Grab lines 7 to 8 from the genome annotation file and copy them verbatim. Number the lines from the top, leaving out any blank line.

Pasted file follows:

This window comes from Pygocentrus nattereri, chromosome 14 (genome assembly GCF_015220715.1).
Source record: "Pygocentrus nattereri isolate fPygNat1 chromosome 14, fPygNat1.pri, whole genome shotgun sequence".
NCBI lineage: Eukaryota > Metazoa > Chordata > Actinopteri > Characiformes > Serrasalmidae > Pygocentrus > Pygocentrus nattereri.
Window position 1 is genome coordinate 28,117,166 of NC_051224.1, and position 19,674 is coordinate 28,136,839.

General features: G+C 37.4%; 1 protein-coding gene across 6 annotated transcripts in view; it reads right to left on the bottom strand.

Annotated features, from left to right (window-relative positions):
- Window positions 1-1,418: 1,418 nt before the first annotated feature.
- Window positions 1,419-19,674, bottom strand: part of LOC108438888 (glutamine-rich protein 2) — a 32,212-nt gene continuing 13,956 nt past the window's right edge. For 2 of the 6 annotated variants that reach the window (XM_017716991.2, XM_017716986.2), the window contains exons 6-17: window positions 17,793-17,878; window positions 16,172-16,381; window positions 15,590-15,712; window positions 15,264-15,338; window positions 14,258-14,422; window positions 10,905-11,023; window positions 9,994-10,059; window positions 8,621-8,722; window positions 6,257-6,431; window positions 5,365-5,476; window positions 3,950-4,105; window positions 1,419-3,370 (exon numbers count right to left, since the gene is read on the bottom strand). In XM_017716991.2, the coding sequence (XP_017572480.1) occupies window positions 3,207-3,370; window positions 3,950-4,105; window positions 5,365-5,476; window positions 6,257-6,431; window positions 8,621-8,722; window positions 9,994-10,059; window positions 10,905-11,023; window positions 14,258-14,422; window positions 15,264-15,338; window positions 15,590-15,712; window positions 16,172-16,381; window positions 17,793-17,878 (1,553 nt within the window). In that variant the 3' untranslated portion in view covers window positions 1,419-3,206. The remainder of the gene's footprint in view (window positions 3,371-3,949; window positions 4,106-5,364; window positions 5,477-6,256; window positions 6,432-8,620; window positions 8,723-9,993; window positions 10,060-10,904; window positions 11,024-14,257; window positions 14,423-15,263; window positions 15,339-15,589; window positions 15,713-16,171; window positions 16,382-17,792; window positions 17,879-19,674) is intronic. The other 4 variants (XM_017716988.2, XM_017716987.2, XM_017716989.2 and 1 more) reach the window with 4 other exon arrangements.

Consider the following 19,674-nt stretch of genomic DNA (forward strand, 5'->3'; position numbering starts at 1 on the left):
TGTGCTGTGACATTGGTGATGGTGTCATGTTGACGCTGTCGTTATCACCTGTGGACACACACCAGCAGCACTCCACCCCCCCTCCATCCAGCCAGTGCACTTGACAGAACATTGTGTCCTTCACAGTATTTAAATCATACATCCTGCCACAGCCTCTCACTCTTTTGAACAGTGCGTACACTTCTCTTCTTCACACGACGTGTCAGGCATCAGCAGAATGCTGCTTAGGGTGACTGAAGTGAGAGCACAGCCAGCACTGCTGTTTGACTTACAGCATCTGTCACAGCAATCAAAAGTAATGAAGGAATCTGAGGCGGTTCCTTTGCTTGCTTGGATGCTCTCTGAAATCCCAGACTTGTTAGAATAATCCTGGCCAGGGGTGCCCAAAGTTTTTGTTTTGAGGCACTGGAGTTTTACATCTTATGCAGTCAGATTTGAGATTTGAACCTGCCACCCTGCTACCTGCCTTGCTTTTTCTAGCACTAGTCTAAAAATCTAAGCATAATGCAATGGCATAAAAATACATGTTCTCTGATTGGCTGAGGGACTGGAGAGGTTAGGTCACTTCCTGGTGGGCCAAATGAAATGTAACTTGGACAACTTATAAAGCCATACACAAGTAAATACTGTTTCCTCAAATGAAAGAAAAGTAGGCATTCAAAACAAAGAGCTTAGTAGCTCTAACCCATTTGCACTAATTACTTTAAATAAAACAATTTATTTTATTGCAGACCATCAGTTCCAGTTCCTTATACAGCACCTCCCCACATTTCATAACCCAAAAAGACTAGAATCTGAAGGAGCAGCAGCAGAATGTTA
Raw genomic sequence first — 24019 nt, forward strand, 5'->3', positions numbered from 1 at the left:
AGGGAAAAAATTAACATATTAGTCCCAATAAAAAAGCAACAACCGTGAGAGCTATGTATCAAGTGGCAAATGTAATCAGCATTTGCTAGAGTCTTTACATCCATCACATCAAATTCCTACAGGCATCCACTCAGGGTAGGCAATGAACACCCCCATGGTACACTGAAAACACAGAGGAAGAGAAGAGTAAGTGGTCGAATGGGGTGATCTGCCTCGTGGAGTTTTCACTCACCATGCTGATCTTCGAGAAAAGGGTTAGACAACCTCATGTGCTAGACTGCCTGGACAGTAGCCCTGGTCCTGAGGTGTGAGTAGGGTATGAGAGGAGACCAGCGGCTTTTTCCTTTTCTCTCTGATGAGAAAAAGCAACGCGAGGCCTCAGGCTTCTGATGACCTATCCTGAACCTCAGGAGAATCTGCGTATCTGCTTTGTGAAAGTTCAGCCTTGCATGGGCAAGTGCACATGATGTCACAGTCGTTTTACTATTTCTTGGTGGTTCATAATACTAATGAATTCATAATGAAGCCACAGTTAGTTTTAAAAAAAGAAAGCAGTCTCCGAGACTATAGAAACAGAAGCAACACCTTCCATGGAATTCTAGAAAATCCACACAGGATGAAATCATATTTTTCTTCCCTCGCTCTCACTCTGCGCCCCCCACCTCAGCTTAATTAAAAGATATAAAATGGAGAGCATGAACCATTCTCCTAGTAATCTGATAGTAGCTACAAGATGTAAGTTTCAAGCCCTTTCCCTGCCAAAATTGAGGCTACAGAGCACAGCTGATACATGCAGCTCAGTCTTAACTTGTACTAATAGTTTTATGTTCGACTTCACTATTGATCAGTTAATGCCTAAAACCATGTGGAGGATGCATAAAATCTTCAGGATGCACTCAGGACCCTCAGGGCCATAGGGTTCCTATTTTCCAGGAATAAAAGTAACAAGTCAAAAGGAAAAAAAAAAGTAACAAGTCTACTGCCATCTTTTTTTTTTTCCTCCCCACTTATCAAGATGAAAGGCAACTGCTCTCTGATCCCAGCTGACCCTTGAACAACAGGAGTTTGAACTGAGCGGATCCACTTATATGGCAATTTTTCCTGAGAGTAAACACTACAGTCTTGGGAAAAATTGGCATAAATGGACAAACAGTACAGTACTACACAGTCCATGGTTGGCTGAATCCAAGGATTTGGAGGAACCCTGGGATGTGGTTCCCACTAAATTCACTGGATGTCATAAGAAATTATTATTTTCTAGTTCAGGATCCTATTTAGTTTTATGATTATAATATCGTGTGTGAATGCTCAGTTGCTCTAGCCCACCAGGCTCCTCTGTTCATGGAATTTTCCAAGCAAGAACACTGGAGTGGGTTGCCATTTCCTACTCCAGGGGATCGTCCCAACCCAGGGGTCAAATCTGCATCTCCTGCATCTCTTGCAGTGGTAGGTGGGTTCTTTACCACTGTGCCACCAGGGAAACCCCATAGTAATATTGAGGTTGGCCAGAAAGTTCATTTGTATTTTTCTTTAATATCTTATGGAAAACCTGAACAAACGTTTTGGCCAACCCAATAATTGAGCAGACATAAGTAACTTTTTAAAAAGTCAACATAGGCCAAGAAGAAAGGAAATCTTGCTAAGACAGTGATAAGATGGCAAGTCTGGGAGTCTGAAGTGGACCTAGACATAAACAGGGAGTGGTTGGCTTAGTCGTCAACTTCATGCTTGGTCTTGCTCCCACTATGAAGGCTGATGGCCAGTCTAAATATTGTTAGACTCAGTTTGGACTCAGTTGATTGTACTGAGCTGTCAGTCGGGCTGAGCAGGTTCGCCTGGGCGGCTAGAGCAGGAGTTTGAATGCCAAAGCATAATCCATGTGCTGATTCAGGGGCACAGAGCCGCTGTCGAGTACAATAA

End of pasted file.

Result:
- Window positions 1-1,418: 1,418 nt before the first annotated feature.
- Window positions 1,419-19,674, bottom strand: part of LOC108438888 (glutamine-rich protein 2) — a 32,212-nt gene continuing 13,956 nt past the window's right edge. For 2 of the 6 annotated variants that reach the window (XM_017716991.2, XM_017716986.2), the window contains exons 6-17: window positions 17,793-17,878; window positions 16,172-16,381; window positions 15,590-15,712; window positions 15,264-15,338; window positions 14,258-14,422; window positions 10,905-11,023; window positions 9,994-10,059; window positions 8,621-8,722; window positions 6,257-6,431; window positions 5,365-5,476; window positions 3,950-4,105; window positions 1,419-3,370 (exon numbers count right to left, since the gene is read on the bottom strand). In XM_017716991.2, the coding sequence (XP_017572480.1) occupies window positions 3,207-3,370; window positions 3,950-4,105; window positions 5,365-5,476; window positions 6,257-6,431; window positions 8,621-8,722; window positions 9,994-10,059; window positions 10,905-11,023; window positions 14,258-14,422; window positions 15,264-15,338; window positions 15,590-15,712; window positions 16,172-16,381; window positions 17,793-17,878 (1,553 nt within the window). In that variant the 3' untranslated portion in view covers window positions 1,419-3,206. The remainder of the gene's footprint in view (window positions 3,371-3,949; window positions 4,106-5,364; window positions 5,477-6,256; window positions 6,432-8,620; window positions 8,723-9,993; window positions 10,060-10,904; window positions 11,024-14,257; window positions 14,423-15,263; window positions 15,339-15,589; window positions 15,713-16,171; window positions 16,382-17,792; window positions 17,879-19,674) is intronic. The other 4 variants (XM_017716988.2, XM_017716987.2, XM_017716989.2 and 1 more) reach the window with 4 other exon arrangements.